7 Mistakes Costing Your Online Business Chargebacks

A recent Javelin study reports that fraud and chargeback management consumes between 13 and 20 percent of a business’ operational budget.  Since EMV was implemented at retail locations, online merchants have been hit with increasing fraud attempts. Fraud is a huge expense that consumes inventory, increases overhead costs and accrues hefty bank fees.  However, there are a few key areas that merchants can focus on to protect their business from chargebacks. Most online retailers make at least one of these seven mistakes that are costing them chargebacks:

Mistake #1: Maintaining unclear transaction records
Customers that dispute transactions with their credit card issuer are referring to a specific purchase at a given moment. By keeping clear records of customer purchases, signatures and invoice items, a business has the first step of their chargeback defense.

Mistake #2: Delaying chargeback response times
Merchants receive notice about chargebacks in the mail, and they must be responded to in a timely manner for their defense to be valid and accepted by the banks.  A merchant will usually have about ten days to respond to a request with proof that the transaction occurred. Failure to respond or a late response allows the chargeback to go through.

Mistake #3: Not understanding payment gateway settings
Customers depend on businesses to keep their credit card information safe, especially in the online environment. By providing customers with a secure payment form, it will establish a level of trust with your clients and provide a level of protection against fraud and chargebacks.  Most gateways come with built-in security settings, such as requiring cardholders to enter their CVV security code or checking that the billing address zip code matches the address linked to the card. Merchants should contact their gateway to see which options are available to them to increase online transaction security.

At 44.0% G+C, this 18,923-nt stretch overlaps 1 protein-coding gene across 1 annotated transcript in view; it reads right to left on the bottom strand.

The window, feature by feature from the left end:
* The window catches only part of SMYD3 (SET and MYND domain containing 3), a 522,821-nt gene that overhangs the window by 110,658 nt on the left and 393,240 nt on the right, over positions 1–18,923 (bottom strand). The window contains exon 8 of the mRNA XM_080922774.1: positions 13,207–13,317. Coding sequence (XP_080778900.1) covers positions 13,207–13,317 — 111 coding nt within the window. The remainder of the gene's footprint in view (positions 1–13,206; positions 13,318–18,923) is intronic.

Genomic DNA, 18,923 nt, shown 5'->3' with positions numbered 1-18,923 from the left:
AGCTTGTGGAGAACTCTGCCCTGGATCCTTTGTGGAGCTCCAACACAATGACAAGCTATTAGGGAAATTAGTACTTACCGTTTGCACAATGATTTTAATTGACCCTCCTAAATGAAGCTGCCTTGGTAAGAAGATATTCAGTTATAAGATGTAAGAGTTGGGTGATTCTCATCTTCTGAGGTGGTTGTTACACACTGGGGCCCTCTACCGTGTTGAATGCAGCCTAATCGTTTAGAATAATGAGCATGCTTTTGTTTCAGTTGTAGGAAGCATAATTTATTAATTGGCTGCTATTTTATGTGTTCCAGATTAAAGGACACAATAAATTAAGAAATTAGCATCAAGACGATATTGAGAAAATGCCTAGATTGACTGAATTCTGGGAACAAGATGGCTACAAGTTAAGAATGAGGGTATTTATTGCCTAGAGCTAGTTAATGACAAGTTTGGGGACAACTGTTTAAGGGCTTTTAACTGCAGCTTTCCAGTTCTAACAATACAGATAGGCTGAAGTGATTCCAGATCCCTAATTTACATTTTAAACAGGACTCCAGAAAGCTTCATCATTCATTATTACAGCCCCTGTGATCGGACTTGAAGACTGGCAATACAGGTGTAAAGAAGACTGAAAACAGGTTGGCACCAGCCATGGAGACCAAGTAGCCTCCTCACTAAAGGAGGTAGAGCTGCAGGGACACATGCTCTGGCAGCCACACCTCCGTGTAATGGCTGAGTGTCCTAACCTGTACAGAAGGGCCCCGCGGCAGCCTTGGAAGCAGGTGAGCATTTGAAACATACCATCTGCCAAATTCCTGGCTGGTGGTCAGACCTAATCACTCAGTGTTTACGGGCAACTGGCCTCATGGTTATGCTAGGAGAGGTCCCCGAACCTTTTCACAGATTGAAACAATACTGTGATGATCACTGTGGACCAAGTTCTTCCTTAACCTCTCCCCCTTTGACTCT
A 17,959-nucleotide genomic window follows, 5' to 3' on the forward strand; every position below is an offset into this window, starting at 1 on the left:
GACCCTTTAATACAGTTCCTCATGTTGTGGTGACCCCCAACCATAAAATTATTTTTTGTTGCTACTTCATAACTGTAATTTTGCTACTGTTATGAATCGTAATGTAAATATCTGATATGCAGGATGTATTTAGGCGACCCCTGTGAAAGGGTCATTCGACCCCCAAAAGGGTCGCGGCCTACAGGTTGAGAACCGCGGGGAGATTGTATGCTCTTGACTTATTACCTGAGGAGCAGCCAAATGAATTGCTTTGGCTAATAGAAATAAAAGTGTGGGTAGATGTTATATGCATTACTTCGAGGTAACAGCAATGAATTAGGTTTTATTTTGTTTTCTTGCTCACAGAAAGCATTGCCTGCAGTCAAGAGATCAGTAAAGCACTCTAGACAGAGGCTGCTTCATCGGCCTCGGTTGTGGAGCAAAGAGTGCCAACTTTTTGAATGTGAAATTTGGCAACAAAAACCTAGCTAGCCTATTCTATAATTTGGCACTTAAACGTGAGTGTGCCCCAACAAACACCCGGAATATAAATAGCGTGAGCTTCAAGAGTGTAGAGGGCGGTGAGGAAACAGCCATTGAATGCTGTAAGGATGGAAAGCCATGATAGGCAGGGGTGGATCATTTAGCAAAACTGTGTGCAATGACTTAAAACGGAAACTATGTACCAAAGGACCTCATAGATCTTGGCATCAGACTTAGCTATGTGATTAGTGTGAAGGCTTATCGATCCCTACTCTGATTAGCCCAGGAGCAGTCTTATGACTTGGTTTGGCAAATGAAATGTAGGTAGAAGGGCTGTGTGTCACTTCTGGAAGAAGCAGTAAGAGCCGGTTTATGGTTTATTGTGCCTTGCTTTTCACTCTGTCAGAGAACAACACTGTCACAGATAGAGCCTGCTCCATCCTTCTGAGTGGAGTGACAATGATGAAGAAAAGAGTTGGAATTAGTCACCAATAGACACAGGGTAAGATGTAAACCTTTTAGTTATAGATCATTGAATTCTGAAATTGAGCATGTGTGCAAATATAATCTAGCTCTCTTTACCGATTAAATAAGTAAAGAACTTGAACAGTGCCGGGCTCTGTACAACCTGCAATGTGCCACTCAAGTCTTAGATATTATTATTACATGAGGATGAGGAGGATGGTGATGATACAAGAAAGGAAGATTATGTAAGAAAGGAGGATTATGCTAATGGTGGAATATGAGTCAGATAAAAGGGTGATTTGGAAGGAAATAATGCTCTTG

Mistake #4: Being unrecognizable on customer statements
Customers may remember that they purchased items from your business, but if they cannot recognize your company name on their statements, then they will dispute the charge.  Merchants can speak to their credit card processors to ensure that their DBA, which is the name that customers recognize, appear on customers’ statements.

Mistake #5: Satisficing with customer service
Customers are encouraged to approach merchants first before turning to banks to dispute charges. Businesses can then make adjustments or work to meet their customers’ needs and expectations directly. However, companies that don’t make customer support a paramount value force customers to contact their banks about issues that arise, resulting in higher chargeback rates.

Mistake #6: Remaining ignorant about chargebacks
Merchants should maintain a basic knowledge of chargeback codes. These codes explain the reason why customers have disputed the purchase, and understanding them is key to a successful defense.

Mistake #7: Thinking a secure cart is enough to prevent fraud
Fraudsters are getting smarter by the day, and a seemingly innocent transaction may cost a merchant down the line. By employing a robust fraud detection software like Fraudwatch, a merchant can protect themselves with an in-cart transaction scanner that runs each submission through dozens of checks before providing a simple yes/no answer. Better yet, each approved offer is guaranteed.

Fidelity’s 21 years of industry experience has made us an expert in fraud and chargebacks. For top-notch chargeback assistance and recommendations, feel free to reach out to us today.